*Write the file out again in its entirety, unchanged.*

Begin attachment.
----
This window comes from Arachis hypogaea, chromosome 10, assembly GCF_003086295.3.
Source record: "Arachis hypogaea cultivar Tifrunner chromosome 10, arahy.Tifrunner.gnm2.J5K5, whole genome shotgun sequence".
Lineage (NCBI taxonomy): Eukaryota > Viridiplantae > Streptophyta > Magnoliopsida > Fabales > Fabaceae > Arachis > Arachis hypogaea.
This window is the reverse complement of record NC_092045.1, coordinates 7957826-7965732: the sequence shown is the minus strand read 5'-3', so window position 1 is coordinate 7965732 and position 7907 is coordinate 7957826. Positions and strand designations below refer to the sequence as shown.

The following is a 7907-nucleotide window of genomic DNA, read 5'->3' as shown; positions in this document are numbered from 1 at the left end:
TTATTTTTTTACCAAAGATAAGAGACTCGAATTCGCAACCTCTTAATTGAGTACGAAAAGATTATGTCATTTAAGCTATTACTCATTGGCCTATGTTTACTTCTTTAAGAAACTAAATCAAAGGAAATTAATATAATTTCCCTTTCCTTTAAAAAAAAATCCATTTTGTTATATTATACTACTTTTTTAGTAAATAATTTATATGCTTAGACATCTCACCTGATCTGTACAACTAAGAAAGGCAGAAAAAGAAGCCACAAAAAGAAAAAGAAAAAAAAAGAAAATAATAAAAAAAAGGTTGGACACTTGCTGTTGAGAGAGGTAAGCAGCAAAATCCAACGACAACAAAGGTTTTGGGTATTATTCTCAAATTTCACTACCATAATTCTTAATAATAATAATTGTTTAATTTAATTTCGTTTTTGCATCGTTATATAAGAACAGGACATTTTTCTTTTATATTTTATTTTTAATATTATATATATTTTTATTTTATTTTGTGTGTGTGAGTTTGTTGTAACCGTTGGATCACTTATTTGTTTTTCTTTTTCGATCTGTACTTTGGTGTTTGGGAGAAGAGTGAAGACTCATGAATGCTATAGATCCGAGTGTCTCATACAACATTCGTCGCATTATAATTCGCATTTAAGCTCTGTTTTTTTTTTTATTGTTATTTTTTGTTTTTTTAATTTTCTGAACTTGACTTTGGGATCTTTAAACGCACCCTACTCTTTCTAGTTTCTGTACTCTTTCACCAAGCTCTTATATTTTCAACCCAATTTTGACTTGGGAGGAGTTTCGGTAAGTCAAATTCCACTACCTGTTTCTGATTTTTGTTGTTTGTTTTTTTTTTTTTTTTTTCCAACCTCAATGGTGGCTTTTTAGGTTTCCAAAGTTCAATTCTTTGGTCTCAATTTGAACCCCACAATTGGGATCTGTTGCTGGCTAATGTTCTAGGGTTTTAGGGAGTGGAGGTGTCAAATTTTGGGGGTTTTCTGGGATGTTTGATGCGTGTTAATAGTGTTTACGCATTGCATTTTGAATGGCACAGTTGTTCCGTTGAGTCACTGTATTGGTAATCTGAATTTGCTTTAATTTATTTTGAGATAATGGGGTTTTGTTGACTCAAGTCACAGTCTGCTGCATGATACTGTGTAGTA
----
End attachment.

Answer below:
This window comes from Arachis hypogaea, chromosome 10, assembly GCF_003086295.3.
Source record: "Arachis hypogaea cultivar Tifrunner chromosome 10, arahy.Tifrunner.gnm2.J5K5, whole genome shotgun sequence".
Lineage (NCBI taxonomy): Eukaryota > Viridiplantae > Streptophyta > Magnoliopsida > Fabales > Fabaceae > Arachis > Arachis hypogaea.
This window is the reverse complement of record NC_092045.1, coordinates 7957826-7965732: the sequence shown is the minus strand read 5'-3', so window position 1 is coordinate 7965732 and position 7907 is coordinate 7957826. Positions and strand designations below refer to the sequence as shown.

The following is a 7907-nucleotide window of genomic DNA, read 5'->3' as shown; positions in this document are numbered from 1 at the left end:
TTATTTTTTTACCAAAGATAAGAGACTCGAATTCGCAACCTCTTAATTGAGTACGAAAAGATTATGTCATTTAAGCTATTACTCATTGGCCTATGTTTACTTCTTTAAGAAACTAAATCAAAGGAAATTAATATAATTTCCCTTTCCTTTAAAAAAAAATCCATTTTGTTATATTATACTACTTTTTTAGTAAATAATTTATATGCTTAGACATCTCACCTGATCTGTACAACTAAGAAAGGCAGAAAAAGAAGCCACAAAAAGAAAAAGAAAAAAAAAGAAAATAATAAAAAAAAGGTTGGACACTTGCTGTTGAGAGAGGTAAGCAGCAAAATCCAACGACAACAAAGGTTTTGGGTATTATTCTCAAATTTCACTACCATAATTCTTAATAATAATAATTGTTTAATTTAATTTCGTTTTTGCATCGTTATATAAGAACAGGACATTTTTCTTTTATATTTTATTTTTAATATTATATATATTTTTATTTTATTTTGTGTGTGTGAGTTTGTTGTAACCGTTGGATCACTTATTTGTTTTTCTTTTTCGATCTGTACTTTGGTGTTTGGGAGAAGAGTGAAGACTCATGAATGCTATAGATCCGAGTGTCTCATACAACATTCGTCGCATTATAATTCGCATTTAAGCTCTGTTTTTTTTTTTATTGTTATTTTTTGTTTTTTTAATTTTCTGAACTTGACTTTGGGATCTTTAAACGCACCCTACTCTTTCTAGTTTCTGTACTCTTTCACCAAGCTCTTATATTTTCAACCCAATTTTGACTTGGGAGGAGTTTCGGTAAGTCAAATTCCACTACCTGTTTCTGATTTTTGTTGTTTGTTTTTTTTTTTTTTTTTTCCAACCTCAATGGTGGCTTTTTAGGTTTCCAAAGTTCAATTCTTTGGTCTCAATTTGAACCCCACAATTGGGATCTGTTGCTGGCTAATGTTCTAGGGTTTTAGGGAGTGGAGGTGTCAAATTTTGGGGGTTTTCTGGGATGTTTGATGCGTGTTAATAGTGTTTACGCATTGCATTTTGAATGGCACAGTTGTTCCGTTGAGTCACTGTATTGGTAATCTGAATTTGCTTTAATTTATTTTGAGATAATGGGGTTTTGTTGACTCAAGTCACAGTCTGCTGCATGATACTGTGTAGTA